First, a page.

One of the Fulmars was a lovely Blue one. A really soft and blue-looking bird. It didn't tarry. Neither did the tatty moulting one with the dark-looking tail..
Oh well, you put the hours in.


Best thing about the day after was the 2 Nuthatches on my feeders at the same time. :)



And here we are back to last weekend! Being rather under the weather, I didn't do much more than a slow toddle each day for some air. Saturday had nowt to write home about, but Sunday I actually saw something good!

With the NNE wind, I figured Meadfoot was worth a try, and scored a variety of divers and grebes. Best by far though, was what zipped along the shoreline; Kingfisher!! Not seen one on Patch for a while now.

Also on the shoreline [a bit further east] was this beauty;

Wowzer!

This is a slab of sandstone showing textbook palaeoripples. Phonebinned from IMD, if it's still intact when I'm feeling better I'll be after a closer look. [Definitely low and falling tide only, folks..]


Also of note;
I know they're fakes, but still,
Bluebells!!

Dearie dearie me, second week of February....



Ok, th-th-th-that's all, folks!


Saturday, 13 February 2016

Yes It's A Horrible Catch-up Post

NOT, I must insist, a ketchup post.



Forgive me, I have been trapped in a seemingly endless loop of monitor-bashing frustration and pent-up postiness. And I'm stricken with plague.


The good news is that I haven't actually done a huge amount in my enforced sabbatical. One trip, two proper seawatches, and a bit of Patch-bashing. Easy, right? We shall see...



Just not right now. I shall instead treat you to a piccy or two as a teaser..

[[oh, the plague has warped his mind even more..]]

Primroses on IMD
 
 
 
Snowdrops and violence, somewhere.
 


Yeah, pretty flowers... ::Gasp::

I know. I'm despicable.


I also know I ought to change this post around and retitle it, but I'm not going to. Oh, the power of editorial control.. Mua-ha-ha-ha-haaa


Ahem.

Now I really must go, the Coal Tits are insisting I give them more seed [yes, even in this weather]. And well, I don't want them going all The Birds on me, now do I?



Be Seeing You


[Oh, the joy in being able to type that.. :) ]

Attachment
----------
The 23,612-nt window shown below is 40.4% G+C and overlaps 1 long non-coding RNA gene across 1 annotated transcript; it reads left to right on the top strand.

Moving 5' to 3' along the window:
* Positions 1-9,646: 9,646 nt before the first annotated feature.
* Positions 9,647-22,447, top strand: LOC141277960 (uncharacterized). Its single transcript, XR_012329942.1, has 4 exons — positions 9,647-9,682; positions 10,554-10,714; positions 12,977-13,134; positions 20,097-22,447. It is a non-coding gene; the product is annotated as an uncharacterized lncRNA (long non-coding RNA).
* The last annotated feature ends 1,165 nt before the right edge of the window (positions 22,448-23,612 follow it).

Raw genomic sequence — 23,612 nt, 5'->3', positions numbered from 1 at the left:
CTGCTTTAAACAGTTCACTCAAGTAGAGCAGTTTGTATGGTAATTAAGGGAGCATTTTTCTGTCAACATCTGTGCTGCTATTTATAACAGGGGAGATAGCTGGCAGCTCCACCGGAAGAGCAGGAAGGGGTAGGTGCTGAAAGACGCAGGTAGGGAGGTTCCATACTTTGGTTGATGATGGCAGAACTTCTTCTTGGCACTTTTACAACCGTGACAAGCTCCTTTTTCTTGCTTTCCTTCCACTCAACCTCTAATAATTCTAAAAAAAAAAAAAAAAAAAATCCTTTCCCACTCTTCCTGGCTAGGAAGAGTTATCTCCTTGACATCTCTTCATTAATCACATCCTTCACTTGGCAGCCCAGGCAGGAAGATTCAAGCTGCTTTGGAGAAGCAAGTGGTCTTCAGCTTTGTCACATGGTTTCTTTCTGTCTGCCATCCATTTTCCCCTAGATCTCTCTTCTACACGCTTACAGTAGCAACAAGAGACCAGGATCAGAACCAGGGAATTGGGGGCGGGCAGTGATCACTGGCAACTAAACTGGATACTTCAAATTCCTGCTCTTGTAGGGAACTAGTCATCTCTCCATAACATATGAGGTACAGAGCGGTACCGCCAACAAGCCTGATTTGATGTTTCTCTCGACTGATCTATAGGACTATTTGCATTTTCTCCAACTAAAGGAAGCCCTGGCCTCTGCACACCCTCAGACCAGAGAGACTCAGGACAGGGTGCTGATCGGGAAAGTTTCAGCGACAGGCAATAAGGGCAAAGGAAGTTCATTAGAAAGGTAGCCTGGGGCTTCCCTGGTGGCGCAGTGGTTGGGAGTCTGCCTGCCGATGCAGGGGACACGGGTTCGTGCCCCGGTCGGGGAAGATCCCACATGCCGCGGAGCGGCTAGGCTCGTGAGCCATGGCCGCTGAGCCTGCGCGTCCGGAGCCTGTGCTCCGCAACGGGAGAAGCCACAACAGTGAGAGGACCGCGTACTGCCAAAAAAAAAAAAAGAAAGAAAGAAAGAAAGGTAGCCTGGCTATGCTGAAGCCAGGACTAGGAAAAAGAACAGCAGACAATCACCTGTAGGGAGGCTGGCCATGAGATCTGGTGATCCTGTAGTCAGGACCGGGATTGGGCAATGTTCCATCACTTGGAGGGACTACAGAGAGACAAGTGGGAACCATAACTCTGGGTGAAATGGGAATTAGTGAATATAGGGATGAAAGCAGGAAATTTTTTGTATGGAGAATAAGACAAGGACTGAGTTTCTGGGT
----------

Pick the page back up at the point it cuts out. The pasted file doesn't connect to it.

Friday, 12 February 2016

Pride Goeth Before A Fall


And doesn't it just?


Yes dear readers, I am back.

My technical issues were a pain in the neck to say the least and have required some reasonably drastic action. However, I am hopeful that I can now resume tormenting your eyes and melting your brains posting.


The title and contents of this here post were what was left stranded in blogger's workybitz when it decided it didn't like me any more. Ironic to say the least...


So, here it is, a very delayed post indeed.

Cast, if you will, your minds back, back, baaaaack in time to the 17th of January**;



 Pride Goeth Before A Fall

Well, sort of.


So, another Sunday and the day started very well with a Treeeecreeeeper outside the kitchen window! I like Treeeecreeeepers.


The weather was being naughty, neither really here nor there [and of course, not what was forecast..], but I said terhellwi'it! and went up on't Moor.


With things seemingly threatening to get brighter, and the wind less fierce than expected, I decided to have a look around Vitifer, in case of shrike. After a fair bit of wandering about, I got to the clearfell in Sousson's [previous year's hotspot] to find assorted birders with the same idea. They included The Boss, who had seen said shrike a couple of hours earlier. ["It was right up there" he told me].

Hmm.


Having been upvalley, I tried down valley and around to the Farm. No joy.

Hmm.

I figured it had probably gone to the little valley below the WHI [sight of my first ever GGS, btw]. Now, I could either yomp over, or, it getting on, I could stay put, have some lunch [a plan] and see if it came to me.

I went for option lunch. Within 10 minutes of sitting myself down in a nice inconspicuous [and sheltered] spot - where I very handily flushed a moderately unlucky* Woodcock! - my bet paid off as the GG Shrike came skimming low between the piles of shorn-off branches!

And then disappeared down slope.


Bugger.


Go after it or wait for it to work up to me? Down slope was less sheltered from the now somewhat increased wind, and there were now no noisy civilians to disturb it. As I was feeling very pleased with myself for predicting the shrike's return, I waited.

The cloud base then decided to drop in. Visibility tanked and it was Game Over Boys.


Drat.



Here's a better-behaved shrike in better-behaved weather from a year ago;

Great Grey Shrike, Sousson's


Then, the Crossbills showed up. Very mobile, about 25 of them, so enough for the proper sleigh bells effect, they did not stop in sight. But they were nice to have pass by.


Once lunch was done and as it was clear the mistyfog was here to stay, I mooched around both trees and Moor to see what I could find. Of note were a very unlucky Woodcock. Well, a bit of it, anyway...

Wing of Woodcock;
hand with feathers, arm somewhat barer..


Also a couple of Red Grouse, a couple of lost walkers, and some wonderfully atmospheric scenery;

Nothing like surprise drops in the fog...
 
 
Gertilicious
 
 



I do rather like the Moor when it's all mistyfog and you can't see. This wasn't quite the full-on 40' bowl - more like an 80' veil - but it still served the HotB effect pretty well. :)


Ah well, another weekend bites the dust. If work did not beckon tomorrow, I'd even be seawatching... ::Sigh::



[[*Look down...]]